Creating a bond of trust with your potential applicants is crucial to whether or not they register for your training. Triggers such as fear, FOMO and exclusivity help little if you do not portray yourself as a serious and trustworthy player who delivers as promised.

What kind of words will help you to appear as a credible training provider?

Lifetime Guarantee Authentic
Certified Popular No commitment
Documented Reliable No risk
Proven Secure Confirmed
Best in test Supported Approved
Tested Effective Trustworthy
Number 1 Improved Protected
Quality assured Unconditional Money back
Genuine Established Well-tested


Examples of phrases:

“We are so confident in our quality that we offer you the money back if the course does not meet your expectations.”

“All our instructors are certified and have many years of experience in the industry.”

“The methods used have documented effects.”

Kvinne hvisker hemmelighet til mann


Everyone wants to know secrets

Secrets are exciting. They are mysterious, fascinating, forbidden to share and therefore quickly catch our attention. Everyone wants to know what no one else knows.

By conveying that you are sitting on information protected from the public, you trigger the curiosity of the reader.

Here are some secretive words that will trick the reader’s curiosity:

Secret Unveil Private
Prohibited Hidden Confession
Inside Protected Unknown


Examples of phrases:

“Find out what’s the secret to a successful Facebook campaign.”

“Towards the end of the training, he will reveal the secret to his success so far.”


Two words you should not omit

Whether you are playing on fear, confidence or FOMO, there are two words that you should definitely consider when writing texts to sell your courses:

You Why

This is why you should do just that (Did you see what I did there?):

By using the word “you” (alternatively the person’s name), you make the reader feel like your focus lies on them. The reader does not want to feel like part of the mass; They want to feel unique. The first step in achieving this is to refer to him/her as an individual.

The use of the words “because” and “why”, or even the very concept of explaining why they should do something, is one of the most effective when it comes to persuasion.

If you want to make someone sign up for your training, you must first get them to understand why they should.

Ellen Lager, social psychologist and professor at Harvard University, conducted a study in which she tested the effect of various phrasing on people’s willingness to let someone go ahead of them in line. Here are the three different variations she used:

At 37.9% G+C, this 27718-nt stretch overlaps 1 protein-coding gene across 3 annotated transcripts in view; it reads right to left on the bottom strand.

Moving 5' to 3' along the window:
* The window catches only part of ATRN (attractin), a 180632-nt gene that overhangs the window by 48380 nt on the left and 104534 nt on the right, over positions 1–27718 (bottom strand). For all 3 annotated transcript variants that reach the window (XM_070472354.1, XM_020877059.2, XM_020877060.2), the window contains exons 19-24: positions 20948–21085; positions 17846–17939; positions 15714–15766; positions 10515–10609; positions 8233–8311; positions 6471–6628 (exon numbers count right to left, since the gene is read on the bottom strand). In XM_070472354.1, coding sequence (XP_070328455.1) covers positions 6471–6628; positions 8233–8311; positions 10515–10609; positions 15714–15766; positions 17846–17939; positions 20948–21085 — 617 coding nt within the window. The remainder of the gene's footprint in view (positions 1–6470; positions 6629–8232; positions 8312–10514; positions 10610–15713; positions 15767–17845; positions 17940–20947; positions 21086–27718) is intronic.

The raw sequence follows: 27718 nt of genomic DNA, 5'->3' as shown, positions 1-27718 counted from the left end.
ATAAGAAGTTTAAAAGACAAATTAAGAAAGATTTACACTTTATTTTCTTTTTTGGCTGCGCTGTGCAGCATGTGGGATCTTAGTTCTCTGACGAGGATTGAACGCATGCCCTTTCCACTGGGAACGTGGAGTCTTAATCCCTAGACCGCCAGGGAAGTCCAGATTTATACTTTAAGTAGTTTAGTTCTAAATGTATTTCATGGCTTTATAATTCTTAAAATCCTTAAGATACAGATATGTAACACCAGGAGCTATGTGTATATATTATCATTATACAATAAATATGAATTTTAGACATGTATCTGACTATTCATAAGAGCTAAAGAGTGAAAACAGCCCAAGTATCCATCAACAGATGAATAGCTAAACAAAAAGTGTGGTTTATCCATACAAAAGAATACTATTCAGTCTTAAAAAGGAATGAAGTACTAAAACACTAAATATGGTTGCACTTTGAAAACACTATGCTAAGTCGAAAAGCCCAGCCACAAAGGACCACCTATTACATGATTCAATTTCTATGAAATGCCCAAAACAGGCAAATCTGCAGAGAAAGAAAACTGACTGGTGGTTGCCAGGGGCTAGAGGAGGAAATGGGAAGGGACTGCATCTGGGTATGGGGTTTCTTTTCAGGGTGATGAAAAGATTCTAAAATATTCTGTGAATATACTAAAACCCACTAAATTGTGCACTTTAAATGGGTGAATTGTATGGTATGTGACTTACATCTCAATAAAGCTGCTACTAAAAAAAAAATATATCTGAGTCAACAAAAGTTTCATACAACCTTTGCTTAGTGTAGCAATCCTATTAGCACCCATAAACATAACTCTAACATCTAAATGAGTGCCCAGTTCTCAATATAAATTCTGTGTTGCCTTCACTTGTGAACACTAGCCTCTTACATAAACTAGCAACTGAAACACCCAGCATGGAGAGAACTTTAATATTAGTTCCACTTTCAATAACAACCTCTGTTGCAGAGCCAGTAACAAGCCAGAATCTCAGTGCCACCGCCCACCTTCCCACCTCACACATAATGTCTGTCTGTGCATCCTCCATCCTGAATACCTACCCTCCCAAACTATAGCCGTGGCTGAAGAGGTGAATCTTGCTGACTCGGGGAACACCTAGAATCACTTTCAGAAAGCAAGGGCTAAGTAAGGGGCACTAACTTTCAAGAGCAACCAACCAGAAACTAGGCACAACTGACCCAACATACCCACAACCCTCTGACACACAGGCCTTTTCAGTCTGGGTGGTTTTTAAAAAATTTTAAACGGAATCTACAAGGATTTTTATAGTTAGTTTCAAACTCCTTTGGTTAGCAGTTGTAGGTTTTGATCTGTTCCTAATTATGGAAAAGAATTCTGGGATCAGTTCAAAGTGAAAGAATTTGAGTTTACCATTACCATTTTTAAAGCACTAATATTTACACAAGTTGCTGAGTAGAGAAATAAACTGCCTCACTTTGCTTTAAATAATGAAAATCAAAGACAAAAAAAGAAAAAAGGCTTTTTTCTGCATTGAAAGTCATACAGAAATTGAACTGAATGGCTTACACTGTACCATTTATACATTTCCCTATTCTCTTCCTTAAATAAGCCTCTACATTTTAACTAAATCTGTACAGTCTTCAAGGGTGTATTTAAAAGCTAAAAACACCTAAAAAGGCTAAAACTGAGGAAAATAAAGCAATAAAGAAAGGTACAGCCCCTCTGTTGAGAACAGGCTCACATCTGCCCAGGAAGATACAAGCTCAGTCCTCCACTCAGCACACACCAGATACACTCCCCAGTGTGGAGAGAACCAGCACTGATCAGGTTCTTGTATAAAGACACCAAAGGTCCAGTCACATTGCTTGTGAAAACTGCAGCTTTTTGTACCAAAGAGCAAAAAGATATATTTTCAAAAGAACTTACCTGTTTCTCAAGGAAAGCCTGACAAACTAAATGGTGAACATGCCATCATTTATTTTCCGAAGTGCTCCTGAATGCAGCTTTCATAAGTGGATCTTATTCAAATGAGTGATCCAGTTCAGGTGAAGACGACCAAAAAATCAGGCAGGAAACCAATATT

1. «Excuse me, I have five pages. May I use the Xerox machine? »
  2. «Excuse me, I have five pages. May I use the Xerox machine because I have to make some copies? “
  3. «Excuse me, I have five pages. May I use the Xerox machine because I’m in a rush?

While only 70% let her go in front of them in the queue when she used the first question, 90% let her go past them when she used the last two phrases.

What can we get out of this?

When you ask someone to do something, make sure it’s clear why they should.

Ung kvinne smiler mot kamera


Don’t forget encouraging and positive words

Did you know that it takes the brain twice as long to respond to a negative sentence than the time it takes to understand a positive one?

Positive words and phrases are not only often more effective but can also be more convincing. In addition, a positive language will help create positive energy and positive associations with your activities.

These words may not be the most compelling, but they make the reader feel the good feelings. Combined with the words from the other lists, these will definitely strike. If you look up and look at the example phrases, you will find that I have already used some of these positive words.

This list could still be endless, so here I have only picked out some well-known examples:

Fight Inspirational Unbeatable
Exciting Fantastic Unique
Life-altering Fulfill Master

One word I have not yet mentioned is the word “free”. This word can be a positive word in many cases, but unfortunately it is used so often that it has almost lost its power.

If you still want to use the word, read Neil Patel’s blog post about how to use the word “free” without losing your credibility.


Create your own glossary of powerful, compelling words

Designing effective marketing communications that give you more participants on your courses is not necessarily an easy task.

We live in a modern world of high competition and an average consumer is exposed to up to 10,000 brand messages daily, with an attention span of just eight seconds.

Your wording will be crucial to how effective your communication will be.

Create your own glossary of powerful and compelling words that you can turn to when designing new texts to convince your readers to register for your training.

A good tip is to make notes of good words found in email marketing and on landing pages that you yourself become convinced by. Pick out the words that add meaning, feelings and beliefs to the message and write them down.

When you use the words afterwards, it is important that you remember that they are used where they actually fit in and not just listed without meaning.

Also, remember that the best text writers use tools from an entire toolbox of techniques, and that compelling words are just one such tool.

If you already have some good selling words that you know work, please share them in the comments field. Maybe you disagree with some of the words I’ve put in this list? I’d like to hear your thoughts.

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Author: Eline Hagene

Author: Eline Hagene

Inbound Marketing Manager

Eline produces content to help training providers achieve a more efficient and profitable training day. She is certified in the Inbound methodology through Hubspot and has completed a Bachelor of Marketing management at BI Norwegian School of Management. Visit Eline’s LinkedIn profile here.